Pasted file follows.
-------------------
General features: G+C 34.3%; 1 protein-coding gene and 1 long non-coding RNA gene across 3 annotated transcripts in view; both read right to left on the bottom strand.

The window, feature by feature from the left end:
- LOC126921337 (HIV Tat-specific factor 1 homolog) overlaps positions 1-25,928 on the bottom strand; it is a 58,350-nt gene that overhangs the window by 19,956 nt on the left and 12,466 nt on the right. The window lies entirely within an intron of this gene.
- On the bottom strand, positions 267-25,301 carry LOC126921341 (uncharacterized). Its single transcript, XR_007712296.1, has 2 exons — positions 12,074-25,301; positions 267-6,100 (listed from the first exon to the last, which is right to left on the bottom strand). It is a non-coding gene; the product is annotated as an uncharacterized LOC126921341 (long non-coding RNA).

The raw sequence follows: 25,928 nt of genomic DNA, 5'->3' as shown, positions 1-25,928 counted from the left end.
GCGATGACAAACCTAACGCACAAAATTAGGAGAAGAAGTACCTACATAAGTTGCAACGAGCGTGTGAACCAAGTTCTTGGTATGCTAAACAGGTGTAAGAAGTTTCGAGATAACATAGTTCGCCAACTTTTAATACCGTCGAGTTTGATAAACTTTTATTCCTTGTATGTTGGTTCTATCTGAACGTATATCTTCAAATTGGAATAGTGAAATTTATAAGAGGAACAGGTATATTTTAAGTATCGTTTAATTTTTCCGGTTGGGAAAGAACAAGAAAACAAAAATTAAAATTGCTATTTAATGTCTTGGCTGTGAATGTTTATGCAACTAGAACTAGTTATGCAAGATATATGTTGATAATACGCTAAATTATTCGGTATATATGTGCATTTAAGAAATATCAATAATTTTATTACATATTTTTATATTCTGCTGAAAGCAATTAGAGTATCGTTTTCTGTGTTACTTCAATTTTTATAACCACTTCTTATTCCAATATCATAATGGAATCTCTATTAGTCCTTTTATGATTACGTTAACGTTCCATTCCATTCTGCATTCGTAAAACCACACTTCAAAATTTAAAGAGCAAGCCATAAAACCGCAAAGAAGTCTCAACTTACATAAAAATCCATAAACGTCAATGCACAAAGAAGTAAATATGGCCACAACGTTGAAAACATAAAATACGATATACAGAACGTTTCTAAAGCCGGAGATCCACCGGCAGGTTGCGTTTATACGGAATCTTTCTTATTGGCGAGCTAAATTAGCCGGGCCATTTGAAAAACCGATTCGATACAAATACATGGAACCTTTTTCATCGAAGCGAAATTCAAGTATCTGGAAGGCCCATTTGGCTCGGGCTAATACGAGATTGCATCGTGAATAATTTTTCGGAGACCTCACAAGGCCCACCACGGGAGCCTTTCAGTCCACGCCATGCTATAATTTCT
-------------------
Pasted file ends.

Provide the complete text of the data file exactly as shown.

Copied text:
General features: G+C 34.3%; 1 protein-coding gene and 1 long non-coding RNA gene across 3 annotated transcripts in view; both read right to left on the bottom strand.

The window, feature by feature from the left end:
- LOC126921337 (HIV Tat-specific factor 1 homolog) overlaps positions 1-25,928 on the bottom strand; it is a 58,350-nt gene that overhangs the window by 19,956 nt on the left and 12,466 nt on the right. The window lies entirely within an intron of this gene.
- On the bottom strand, positions 267-25,301 carry LOC126921341 (uncharacterized). Its single transcript, XR_007712296.1, has 2 exons — positions 12,074-25,301; positions 267-6,100 (listed from the first exon to the last, which is right to left on the bottom strand). It is a non-coding gene; the product is annotated as an uncharacterized LOC126921341 (long non-coding RNA).

The raw sequence follows: 25,928 nt of genomic DNA, 5'->3' as shown, positions 1-25,928 counted from the left end.
GCGATGACAAACCTAACGCACAAAATTAGGAGAAGAAGTACCTACATAAGTTGCAACGAGCGTGTGAACCAAGTTCTTGGTATGCTAAACAGGTGTAAGAAGTTTCGAGATAACATAGTTCGCCAACTTTTAATACCGTCGAGTTTGATAAACTTTTATTCCTTGTATGTTGGTTCTATCTGAACGTATATCTTCAAATTGGAATAGTGAAATTTATAAGAGGAACAGGTATATTTTAAGTATCGTTTAATTTTTCCGGTTGGGAAAGAACAAGAAAACAAAAATTAAAATTGCTATTTAATGTCTTGGCTGTGAATGTTTATGCAACTAGAACTAGTTATGCAAGATATATGTTGATAATACGCTAAATTATTCGGTATATATGTGCATTTAAGAAATATCAATAATTTTATTACATATTTTTATATTCTGCTGAAAGCAATTAGAGTATCGTTTTCTGTGTTACTTCAATTTTTATAACCACTTCTTATTCCAATATCATAATGGAATCTCTATTAGTCCTTTTATGATTACGTTAACGTTCCATTCCATTCTGCATTCGTAAAACCACACTTCAAAATTTAAAGAGCAAGCCATAAAACCGCAAAGAAGTCTCAACTTACATAAAAATCCATAAACGTCAATGCACAAAGAAGTAAATATGGCCACAACGTTGAAAACATAAAATACGATATACAGAACGTTTCTAAAGCCGGAGATCCACCGGCAGGTTGCGTTTATACGGAATCTTTCTTATTGGCGAGCTAAATTAGCCGGGCCATTTGAAAAACCGATTCGATACAAATACATGGAACCTTTTTCATCGAAGCGAAATTCAAGTATCTGGAAGGCCCATTTGGCTCGGGCTAATACGAGATTGCATCGTGAATAATTTTTCGGAGACCTCACAAGGCCCACCACGGGAGCCTTTCAGTCCACGCCATGCTATAATTTCT